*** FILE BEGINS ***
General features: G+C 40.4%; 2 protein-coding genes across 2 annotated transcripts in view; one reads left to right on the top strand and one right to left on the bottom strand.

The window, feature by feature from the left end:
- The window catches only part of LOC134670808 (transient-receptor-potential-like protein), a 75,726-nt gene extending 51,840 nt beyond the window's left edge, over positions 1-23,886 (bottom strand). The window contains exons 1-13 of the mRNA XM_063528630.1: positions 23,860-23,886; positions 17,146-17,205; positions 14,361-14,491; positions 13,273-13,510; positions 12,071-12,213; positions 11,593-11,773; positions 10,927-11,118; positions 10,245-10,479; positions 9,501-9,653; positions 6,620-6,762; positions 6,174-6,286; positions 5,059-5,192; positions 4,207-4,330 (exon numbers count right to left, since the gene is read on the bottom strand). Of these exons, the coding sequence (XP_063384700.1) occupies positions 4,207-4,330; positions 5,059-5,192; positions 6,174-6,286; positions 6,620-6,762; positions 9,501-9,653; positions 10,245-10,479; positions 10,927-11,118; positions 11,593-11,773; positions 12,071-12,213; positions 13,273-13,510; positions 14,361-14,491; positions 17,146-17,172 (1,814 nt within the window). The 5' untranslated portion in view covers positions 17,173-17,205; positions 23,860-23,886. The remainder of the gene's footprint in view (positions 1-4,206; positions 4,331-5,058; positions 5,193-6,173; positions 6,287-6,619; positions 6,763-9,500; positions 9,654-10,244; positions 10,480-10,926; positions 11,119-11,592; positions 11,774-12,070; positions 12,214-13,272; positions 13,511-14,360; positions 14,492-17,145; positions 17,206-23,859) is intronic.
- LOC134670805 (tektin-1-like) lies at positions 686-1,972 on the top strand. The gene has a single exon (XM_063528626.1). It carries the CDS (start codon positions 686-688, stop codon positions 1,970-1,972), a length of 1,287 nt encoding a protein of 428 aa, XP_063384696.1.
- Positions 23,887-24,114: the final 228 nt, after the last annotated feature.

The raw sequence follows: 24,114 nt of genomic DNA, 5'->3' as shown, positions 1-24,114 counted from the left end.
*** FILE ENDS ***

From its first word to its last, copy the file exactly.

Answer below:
General features: G+C 40.4%; 2 protein-coding genes across 2 annotated transcripts in view; one reads left to right on the top strand and one right to left on the bottom strand.

The window, feature by feature from the left end:
- The window catches only part of LOC134670808 (transient-receptor-potential-like protein), a 75,726-nt gene extending 51,840 nt beyond the window's left edge, over positions 1-23,886 (bottom strand). The window contains exons 1-13 of the mRNA XM_063528630.1: positions 23,860-23,886; positions 17,146-17,205; positions 14,361-14,491; positions 13,273-13,510; positions 12,071-12,213; positions 11,593-11,773; positions 10,927-11,118; positions 10,245-10,479; positions 9,501-9,653; positions 6,620-6,762; positions 6,174-6,286; positions 5,059-5,192; positions 4,207-4,330 (exon numbers count right to left, since the gene is read on the bottom strand). Of these exons, the coding sequence (XP_063384700.1) occupies positions 4,207-4,330; positions 5,059-5,192; positions 6,174-6,286; positions 6,620-6,762; positions 9,501-9,653; positions 10,245-10,479; positions 10,927-11,118; positions 11,593-11,773; positions 12,071-12,213; positions 13,273-13,510; positions 14,361-14,491; positions 17,146-17,172 (1,814 nt within the window). The 5' untranslated portion in view covers positions 17,173-17,205; positions 23,860-23,886. The remainder of the gene's footprint in view (positions 1-4,206; positions 4,331-5,058; positions 5,193-6,173; positions 6,287-6,619; positions 6,763-9,500; positions 9,654-10,244; positions 10,480-10,926; positions 11,119-11,592; positions 11,774-12,070; positions 12,214-13,272; positions 13,511-14,360; positions 14,492-17,145; positions 17,206-23,859) is intronic.
- LOC134670805 (tektin-1-like) lies at positions 686-1,972 on the top strand. The gene has a single exon (XM_063528626.1). It carries the CDS (start codon positions 686-688, stop codon positions 1,970-1,972), a length of 1,287 nt encoding a protein of 428 aa, XP_063384696.1.
- Positions 23,887-24,114: the final 228 nt, after the last annotated feature.

The raw sequence follows: 24,114 nt of genomic DNA, 5'->3' as shown, positions 1-24,114 counted from the left end.